DE SOTO, Kan. — City leaders in De Soto are laying the groundwork to make roughly $40 million worth of infrastructure improvements over the next two years.
On Thursday, the De Soto City Council approved four task orders to support economic development projects in the city’s Southwest Growth Area.
Last November, the city council approved two requests to annex approximately 6,009 acres of land within the former Sunflower Army Ammunition Plant north of 127th Street and roughly 370 acres of land near Edgerton Road and 103rd Street.
Shortly after the city entered into a pre-development agreement with Sunflower Redevelopment LLC (SRL) detailing development plans for the northern portion of the Sunflower property. In December, the council voted 3-1 to approve a memorandum of understanding (MOU) with Flint Development to develop the property near Edgerton Road.
While the final details of the proposed projects are still unclear, the city will work to plan water, sewer and road upgrades to support the future developments.
Project management tasks
Under the first three task orders, the city will work with the engineering firm HDR to evaluate the existing water treatment plant and make recommendations for capacity upgrades.
HDR will work to estimate future water and sewer needs for the development and surrounding areas. The firm will also be tasked with researching grant and program finance opportunities for the city.
The final task order outlines plans for the city to work with the engineering firm GBA to identify improvement needs and cost estimates for a sewer treatment plant expansion.
The task order will also have GBA serve as the city’s representative for the sewer extensions to the Flint and Sunflower projects that will be installed by the developers.
Sewer extensions and road improvements will be paid for and performed by the Flint and SRL development teams.
The city will be responsible for expanding treatment capacity at the water treatment plant and the sewer treatment plant to support the new growth. The city also plans to construct a new water tower near 103rd and Sunflower Road and extend some water lines onto the Sunflower site.
Flint Development will be responsible for the reconstruction of Edgerton Road from K-10 Highway to 103rd St. The upgraded road will include a single lane of traffic in each direction with a center turn lane. Bike lanes will also be constructed in each direction.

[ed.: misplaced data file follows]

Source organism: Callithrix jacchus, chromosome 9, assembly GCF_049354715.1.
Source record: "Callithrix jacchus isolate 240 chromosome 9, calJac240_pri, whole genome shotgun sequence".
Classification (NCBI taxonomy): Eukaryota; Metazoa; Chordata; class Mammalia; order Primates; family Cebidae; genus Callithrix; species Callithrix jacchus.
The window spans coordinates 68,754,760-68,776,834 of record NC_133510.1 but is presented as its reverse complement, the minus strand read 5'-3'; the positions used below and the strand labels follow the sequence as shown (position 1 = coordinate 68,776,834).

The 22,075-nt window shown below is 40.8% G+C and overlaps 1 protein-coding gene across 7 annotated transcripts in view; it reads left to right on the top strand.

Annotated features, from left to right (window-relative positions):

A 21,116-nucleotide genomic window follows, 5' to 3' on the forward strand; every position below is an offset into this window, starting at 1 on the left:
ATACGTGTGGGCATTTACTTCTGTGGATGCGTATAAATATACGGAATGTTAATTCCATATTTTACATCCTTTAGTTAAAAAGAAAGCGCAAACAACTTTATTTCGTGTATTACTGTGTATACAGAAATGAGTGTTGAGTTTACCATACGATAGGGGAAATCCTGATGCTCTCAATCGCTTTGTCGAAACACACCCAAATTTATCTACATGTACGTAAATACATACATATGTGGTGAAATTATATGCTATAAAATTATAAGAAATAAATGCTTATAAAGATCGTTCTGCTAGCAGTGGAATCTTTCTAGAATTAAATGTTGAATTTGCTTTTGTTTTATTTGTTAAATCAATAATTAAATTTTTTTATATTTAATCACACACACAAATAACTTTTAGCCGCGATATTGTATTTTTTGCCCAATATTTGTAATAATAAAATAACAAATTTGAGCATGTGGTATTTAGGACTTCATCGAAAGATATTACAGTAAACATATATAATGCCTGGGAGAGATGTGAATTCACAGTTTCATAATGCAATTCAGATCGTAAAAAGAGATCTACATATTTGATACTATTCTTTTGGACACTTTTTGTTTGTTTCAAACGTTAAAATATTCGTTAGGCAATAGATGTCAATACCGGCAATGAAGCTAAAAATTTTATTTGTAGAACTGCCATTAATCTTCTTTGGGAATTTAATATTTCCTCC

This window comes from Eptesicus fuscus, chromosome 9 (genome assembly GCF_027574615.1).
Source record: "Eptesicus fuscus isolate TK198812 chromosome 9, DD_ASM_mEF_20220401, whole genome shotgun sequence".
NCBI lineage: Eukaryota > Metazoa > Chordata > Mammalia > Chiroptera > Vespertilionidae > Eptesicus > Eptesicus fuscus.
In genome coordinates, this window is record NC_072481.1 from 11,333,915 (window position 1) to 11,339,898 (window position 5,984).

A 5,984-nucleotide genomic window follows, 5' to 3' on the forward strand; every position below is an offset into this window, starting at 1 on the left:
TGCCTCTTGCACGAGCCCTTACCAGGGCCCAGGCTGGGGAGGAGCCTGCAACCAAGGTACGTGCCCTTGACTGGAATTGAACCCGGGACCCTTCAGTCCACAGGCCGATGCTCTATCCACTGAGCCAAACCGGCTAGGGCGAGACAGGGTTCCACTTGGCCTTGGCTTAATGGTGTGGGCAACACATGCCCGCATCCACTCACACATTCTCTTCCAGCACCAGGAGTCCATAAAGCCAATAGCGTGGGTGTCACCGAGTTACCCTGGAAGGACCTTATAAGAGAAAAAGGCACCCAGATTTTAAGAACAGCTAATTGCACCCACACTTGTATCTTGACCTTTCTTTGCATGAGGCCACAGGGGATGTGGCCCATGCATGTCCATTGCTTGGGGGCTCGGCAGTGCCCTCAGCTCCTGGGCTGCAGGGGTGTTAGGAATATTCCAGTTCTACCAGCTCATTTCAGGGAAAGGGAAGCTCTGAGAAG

SRL will reconstruct Lexington Avenue from 95th to 103rd streets. The road will be widened to include two lanes of traffic in each direction with a median and bike lanes in each direction. The developer will also reconstruct 103rd from Sunflower to Evening Star roads.
The current planned sewer infrastructure extensions have been divided into three phases. In the first phase sewer extensions will be created to flow west to Sunflower Road, then southward along Sunflower Road to 95th St.
The second phase will serve the Flint development. A pump station will be constructed at K-10 along Edgerton Road to push flows east along the north side of K-10 to the utility corridor at Sunflower Road.
The third phase will serve the Sunflower development. A new pump station will be built north of 95th St. near Kill Creek Road. The station will pump west along 95th St. to the Sunflower Road utility corridor. Sewer extensions will pump flows south and west from the pump station to a point on 103rd St. and an additional point to the west within the development area.
“All of this will be funded by the revenue streams generated by projects on the two sites. Essentially funding plans for these [projects] do not involve any current tax mill levy, any current capital funds from the city, or really any current [funding] sources that we have now,” Brungardt said.
The city will allocate $200,000 from the Capital Improvement Plan (CIP) to cover the costs for all four tasks. City leaders have allocated $400,000 in the 2022 CIP for infrastructure improvements that support economic development.
City Administrator Mike Brungardt said task planning will be covered by the CIP, but eventually improvements will be paid for from infrastructure investments provided by the two developers.
“Initially these efforts will be funded by that [the CIP]. Eventually these efforts need to be rolled into the project financing plan for each one of these tasks,” Brungardt said.
All recommendations and plans made by the engineering firms will require approval from the city council before any work can begin. The city hopes to finalize design plans for the water and sewer treatment facilities by the end of the year.
According to city staff, Flint intends to break ground on the infrastructure projects later this fall with construction scheduled to wrap-up by the end of 2023.
Brungardt anticipates SRL will submit design plans to the city later this fall. If approved, the developer will likely break ground on the infrastructure projects this spring with construction scheduled to be complete by 2024.